Bill Gropp has been named acting director of the National Center for Supercomputing Applications (NCSA) at the University of Illinois at Urbana-Champaign. NCSA Director Ed Seidel will step up to serve as interim vice president for research (VPR) for the University of Illinois System, President Tim Killeen announced Monday. Seidel will retain the title of NCSA director in the interim. Both appointments are pending Board of Trustees approval.
I am honored to have been asked to drive NCSA’s continuing mission as a world-class, integrative center for transdisciplinary convergent research, education, and innovation,” said Gropp. “Embracing advanced computing and domain collaborations across the University of Illinois at Urbana-Champaign campus and ensuring scientific communities have access to advanced digital resources will be at the heart of these efforts.”
Gropp, who was appointed to the role of acting director of NCSA by vice chancellor for research Peter Schiffer, joined the Urbana-Champaign faculty in 2007. Gropp holds the Thomas M. Siebel Chair in Computer Science and is director of the Parallel Computing Institute in the Coordinated Science Laboratory.
Gropp has served as NCSA’s chief scientist since 2015. He is a co-principal investigator of Blue Waters, the fastest supercomputer on an academic campus, which enables scientists from across the country to make discoveries not otherwise possible.
Gropp is a leader in the advanced computing community who co-chaired the National Academies’ Committee on Future Directions for NSF Advanced Computing Infrastructure to Support U.S. Science.
Gropp’s most widely known contribution to the scientific computing community was the development of the MPICH implementation of the Message Passing Interface (MPI), which he designed with collaborators at Argonne National Laboratory. MPI, which allows large-scale computations to be run on thousand to millions of processor cores simultaneously and for the results of those computations to be efficiently shared as the overall computing job progresses, is essential to supercomputing today.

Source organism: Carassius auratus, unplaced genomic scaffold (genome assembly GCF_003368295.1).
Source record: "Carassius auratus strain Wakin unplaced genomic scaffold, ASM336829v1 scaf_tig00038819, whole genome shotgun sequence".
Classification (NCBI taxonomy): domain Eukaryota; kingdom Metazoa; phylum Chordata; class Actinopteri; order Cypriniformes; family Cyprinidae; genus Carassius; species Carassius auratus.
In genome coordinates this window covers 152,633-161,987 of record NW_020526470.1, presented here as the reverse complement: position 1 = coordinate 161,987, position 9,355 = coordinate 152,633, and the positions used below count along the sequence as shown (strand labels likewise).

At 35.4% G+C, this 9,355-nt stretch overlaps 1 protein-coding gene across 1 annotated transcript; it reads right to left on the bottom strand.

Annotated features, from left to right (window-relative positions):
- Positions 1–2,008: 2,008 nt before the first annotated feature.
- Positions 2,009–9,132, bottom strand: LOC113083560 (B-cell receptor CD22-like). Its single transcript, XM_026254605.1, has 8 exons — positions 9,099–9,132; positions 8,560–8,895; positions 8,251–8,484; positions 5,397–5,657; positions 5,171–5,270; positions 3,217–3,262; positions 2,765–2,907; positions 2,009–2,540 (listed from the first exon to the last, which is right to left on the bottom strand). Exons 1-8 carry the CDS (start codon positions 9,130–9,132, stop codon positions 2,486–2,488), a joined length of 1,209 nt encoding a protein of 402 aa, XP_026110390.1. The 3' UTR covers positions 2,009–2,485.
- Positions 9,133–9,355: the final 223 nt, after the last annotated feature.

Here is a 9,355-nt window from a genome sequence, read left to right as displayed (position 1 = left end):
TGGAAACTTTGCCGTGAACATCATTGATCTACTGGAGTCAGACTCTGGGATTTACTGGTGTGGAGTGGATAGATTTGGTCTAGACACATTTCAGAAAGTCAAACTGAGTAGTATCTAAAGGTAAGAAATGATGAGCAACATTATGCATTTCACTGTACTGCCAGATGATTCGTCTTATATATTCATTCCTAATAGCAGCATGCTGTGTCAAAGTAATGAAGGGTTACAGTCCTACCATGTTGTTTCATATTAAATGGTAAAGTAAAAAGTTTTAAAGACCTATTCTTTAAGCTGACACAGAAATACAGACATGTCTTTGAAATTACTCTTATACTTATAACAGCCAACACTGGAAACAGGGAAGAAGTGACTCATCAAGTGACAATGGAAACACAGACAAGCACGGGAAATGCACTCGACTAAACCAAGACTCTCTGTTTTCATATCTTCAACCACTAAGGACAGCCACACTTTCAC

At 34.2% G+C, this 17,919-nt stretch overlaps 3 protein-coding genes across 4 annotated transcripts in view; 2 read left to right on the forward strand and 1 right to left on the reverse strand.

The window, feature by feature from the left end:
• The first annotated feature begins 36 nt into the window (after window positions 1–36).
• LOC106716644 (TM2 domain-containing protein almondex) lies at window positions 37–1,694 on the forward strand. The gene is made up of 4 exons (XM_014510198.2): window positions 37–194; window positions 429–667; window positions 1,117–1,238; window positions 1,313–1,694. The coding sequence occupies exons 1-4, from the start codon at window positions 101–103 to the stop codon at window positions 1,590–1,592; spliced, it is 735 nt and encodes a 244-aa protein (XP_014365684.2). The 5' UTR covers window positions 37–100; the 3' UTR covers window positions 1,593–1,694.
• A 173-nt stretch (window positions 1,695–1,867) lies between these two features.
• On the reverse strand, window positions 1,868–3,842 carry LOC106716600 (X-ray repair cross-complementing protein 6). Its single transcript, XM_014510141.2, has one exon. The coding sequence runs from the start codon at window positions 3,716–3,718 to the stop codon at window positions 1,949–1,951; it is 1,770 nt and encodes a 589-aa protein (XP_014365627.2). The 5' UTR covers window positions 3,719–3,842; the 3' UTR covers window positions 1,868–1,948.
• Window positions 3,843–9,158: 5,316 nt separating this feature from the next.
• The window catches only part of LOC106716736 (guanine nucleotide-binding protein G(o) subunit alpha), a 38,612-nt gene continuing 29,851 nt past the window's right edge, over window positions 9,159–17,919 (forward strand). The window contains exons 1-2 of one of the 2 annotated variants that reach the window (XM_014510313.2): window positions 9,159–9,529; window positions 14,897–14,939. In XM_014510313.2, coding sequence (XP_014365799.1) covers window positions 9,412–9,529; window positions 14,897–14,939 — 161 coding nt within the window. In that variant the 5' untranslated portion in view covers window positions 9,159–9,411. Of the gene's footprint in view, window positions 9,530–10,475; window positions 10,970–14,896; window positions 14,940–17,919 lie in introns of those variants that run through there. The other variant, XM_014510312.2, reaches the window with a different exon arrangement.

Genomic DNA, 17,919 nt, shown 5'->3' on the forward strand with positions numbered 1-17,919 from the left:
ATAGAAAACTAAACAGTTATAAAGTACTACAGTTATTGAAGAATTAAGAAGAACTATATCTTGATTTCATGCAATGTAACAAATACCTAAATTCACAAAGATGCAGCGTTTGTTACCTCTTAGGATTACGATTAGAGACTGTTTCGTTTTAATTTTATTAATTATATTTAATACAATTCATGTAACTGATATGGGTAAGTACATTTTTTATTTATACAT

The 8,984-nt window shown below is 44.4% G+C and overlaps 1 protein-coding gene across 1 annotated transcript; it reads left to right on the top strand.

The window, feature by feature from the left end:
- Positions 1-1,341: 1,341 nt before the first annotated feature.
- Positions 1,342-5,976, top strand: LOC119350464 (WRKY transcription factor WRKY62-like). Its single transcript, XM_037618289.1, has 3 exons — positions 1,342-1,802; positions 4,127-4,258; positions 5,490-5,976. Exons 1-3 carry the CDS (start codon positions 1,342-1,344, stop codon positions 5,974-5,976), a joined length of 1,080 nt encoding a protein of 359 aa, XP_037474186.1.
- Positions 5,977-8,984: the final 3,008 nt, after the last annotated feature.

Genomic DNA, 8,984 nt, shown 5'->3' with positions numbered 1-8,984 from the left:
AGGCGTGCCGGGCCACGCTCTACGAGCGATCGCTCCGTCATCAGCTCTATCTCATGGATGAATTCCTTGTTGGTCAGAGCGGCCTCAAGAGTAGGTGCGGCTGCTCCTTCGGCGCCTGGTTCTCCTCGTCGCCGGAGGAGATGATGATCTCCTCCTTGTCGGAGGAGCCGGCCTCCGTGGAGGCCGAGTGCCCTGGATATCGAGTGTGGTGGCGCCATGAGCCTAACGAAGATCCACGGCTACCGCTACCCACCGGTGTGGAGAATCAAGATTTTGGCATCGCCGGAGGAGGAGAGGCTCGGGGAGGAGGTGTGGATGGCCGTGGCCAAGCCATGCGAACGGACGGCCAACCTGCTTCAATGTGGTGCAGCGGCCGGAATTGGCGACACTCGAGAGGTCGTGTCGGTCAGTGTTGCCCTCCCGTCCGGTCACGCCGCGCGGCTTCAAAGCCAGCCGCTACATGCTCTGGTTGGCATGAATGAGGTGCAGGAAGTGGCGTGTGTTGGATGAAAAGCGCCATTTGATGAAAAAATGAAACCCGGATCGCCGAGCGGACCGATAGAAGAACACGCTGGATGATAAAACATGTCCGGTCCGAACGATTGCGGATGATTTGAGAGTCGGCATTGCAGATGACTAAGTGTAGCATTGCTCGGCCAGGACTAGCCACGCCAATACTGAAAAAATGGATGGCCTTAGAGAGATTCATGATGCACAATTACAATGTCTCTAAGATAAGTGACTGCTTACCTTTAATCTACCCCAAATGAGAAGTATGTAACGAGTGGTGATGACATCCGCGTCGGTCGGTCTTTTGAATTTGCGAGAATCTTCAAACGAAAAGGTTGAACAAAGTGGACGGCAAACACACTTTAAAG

Bill’s passion and professional purpose is the advancement and sustainability of high-performance computing and digital resources in order to solve complex grand challenges,” said Ed Seidel, director of NCSA and interim vice president for research for the University of Illinois System. “Bill will serve NCSA and the computing and engineering communities well in this role. I am looking forward to continuing to work closely with Bill to drive NCSA forward.”
“As demonstrated by his long record of scholarly accomplishment and his work as the co-chair of the recent National Academy Report, Bill Gropp is a visionary leader working to advance the future of our Nation’s scientific ingenuity,” said Peter Schiffer, vice chancellor for research at the University of Illinois Urbana-Champaign.
Gropp held the positions of assistant (1982-1988) and associate (1988-1990) professor in the Computer Science Department at Yale University. In 1990, he joined the Numerical Analysis group at Argonne, where he was a Senior Computer Scientist in the Mathematics and Computer Science Division, a Senior Scientist in the Department of Computer Science at the University of Chicago, and a Senior Fellow in the Argonne-Chicago Computation Institute. From 2000 through 2006, he was also Associate Director of the Mathematics and Computer Science Division at Argonne.
Gropp received his B.S. in Mathematics from Case Western Reserve University in 1977, a MS in Physics from the University of Washington in 1978, and a Ph.D. in Computer Science from Stanford in 1982. Gropp is a Fellow of ACM, IEEE, and SIAM and received the Sidney Fernbach Award from the IEEE Computer Society in 2008. Gropp is a member of the National Academy of Engineering.
NCSA is a hub of transdisciplinary research, deeply integrated with Illinois units, that has been delivering groundbreaking innovation and pushing education and research collaborations into unexplored territories for 30 years. NCSA Founder Larry Smarr, authored an unsolicited proposal that resulted in the NSF’s first Supercomputing Centers Program. NCSA’s development of the first graphical web browser, Mosaic, helped revolutionize the world’s economy and fundamentally changed the speed at which we communicate and conduct business. What makes NCSA unique is its capability to assemble a team and engineer a solution for any issue.